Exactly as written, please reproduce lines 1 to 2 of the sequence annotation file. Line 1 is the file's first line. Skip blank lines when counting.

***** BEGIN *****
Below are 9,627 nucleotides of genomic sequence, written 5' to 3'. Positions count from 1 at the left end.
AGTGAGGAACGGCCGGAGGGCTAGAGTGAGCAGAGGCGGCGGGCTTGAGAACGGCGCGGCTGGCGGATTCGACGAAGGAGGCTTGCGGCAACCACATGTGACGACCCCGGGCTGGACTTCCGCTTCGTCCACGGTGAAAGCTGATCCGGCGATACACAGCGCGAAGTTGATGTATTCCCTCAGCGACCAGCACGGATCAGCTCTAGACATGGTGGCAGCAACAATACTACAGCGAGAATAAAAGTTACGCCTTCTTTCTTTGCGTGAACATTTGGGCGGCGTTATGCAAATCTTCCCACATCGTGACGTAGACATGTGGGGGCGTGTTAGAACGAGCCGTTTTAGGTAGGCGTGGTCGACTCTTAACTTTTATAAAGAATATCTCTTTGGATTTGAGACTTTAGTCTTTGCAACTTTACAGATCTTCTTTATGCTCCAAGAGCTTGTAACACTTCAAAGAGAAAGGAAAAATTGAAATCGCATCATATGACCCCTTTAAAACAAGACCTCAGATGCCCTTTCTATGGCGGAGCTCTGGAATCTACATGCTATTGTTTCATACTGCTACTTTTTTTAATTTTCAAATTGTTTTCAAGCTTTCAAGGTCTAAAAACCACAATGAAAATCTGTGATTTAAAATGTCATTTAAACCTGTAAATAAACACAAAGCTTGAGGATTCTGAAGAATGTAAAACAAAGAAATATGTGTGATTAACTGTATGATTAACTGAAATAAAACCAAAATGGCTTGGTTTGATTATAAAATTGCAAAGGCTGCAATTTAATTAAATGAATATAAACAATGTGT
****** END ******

Below are 9,627 nucleotides of genomic sequence, written 5' to 3'. Positions count from 1 at the left end.
AGTGAGGAACGGCCGGAGGGCTAGAGTGAGCAGAGGCGGCGGGCTTGAGAACGGCGCGGCTGGCGGATTCGACGAAGGAGGCTTGCGGCAACCACATGTGACGACCCCGGGCTGGACTTCCGCTTCGTCCACGGTGAAAGCTGATCCGGCGATACACAGCGCGAAGTTGATGTATTCCCTCAGCGACCAGCACGGATCAGCTCTAGACATGGTGGCAGCAACAATACTACAGCGAGAATAAAAGTTACGCCTTCTTTCTTTGCGTGAACATTTGGGCGGCGTTATGCAAATCTTCCCACATCGTGACGTAGACATGTGGGGGCGTGTTAGAACGAGCCGTTTTAGGTAGGCGTGGTCGACTCTTAACTTTTATAAAGAATATCTCTTTGGATTTGAGACTTTAGTCTTTGCAACTTTACAGATCTTCTTTATGCTCCAAGAGCTTGTAACACTTCAAAGAGAAAGGAAAAATTGAAATCGCATCATATGACCCCTTTAAAACAAGACCTCAGATGCCCTTTCTATGGCGGAGCTCTGGAATCTACATGCTATTGTTTCATACTGCTACTTTTTTTAATTTTCAAATTGTTTTCAAGCTTTCAAGGTCTAAAAACCACAATGAAAATCTGTGATTTAAAATGTCATTTAAACCTGTAAATAAACACAAAGCTTGAGGATTCTGAAGAATGTAAAACAAAGAAATATGTGTGATTAACTGTATGATTAACTGAAATAAAACCAAAATGGCTTGGTTTGATTATAAAATTGCAAAGGCTGCAATTTAATTAAATGAATATAAACAATGTGT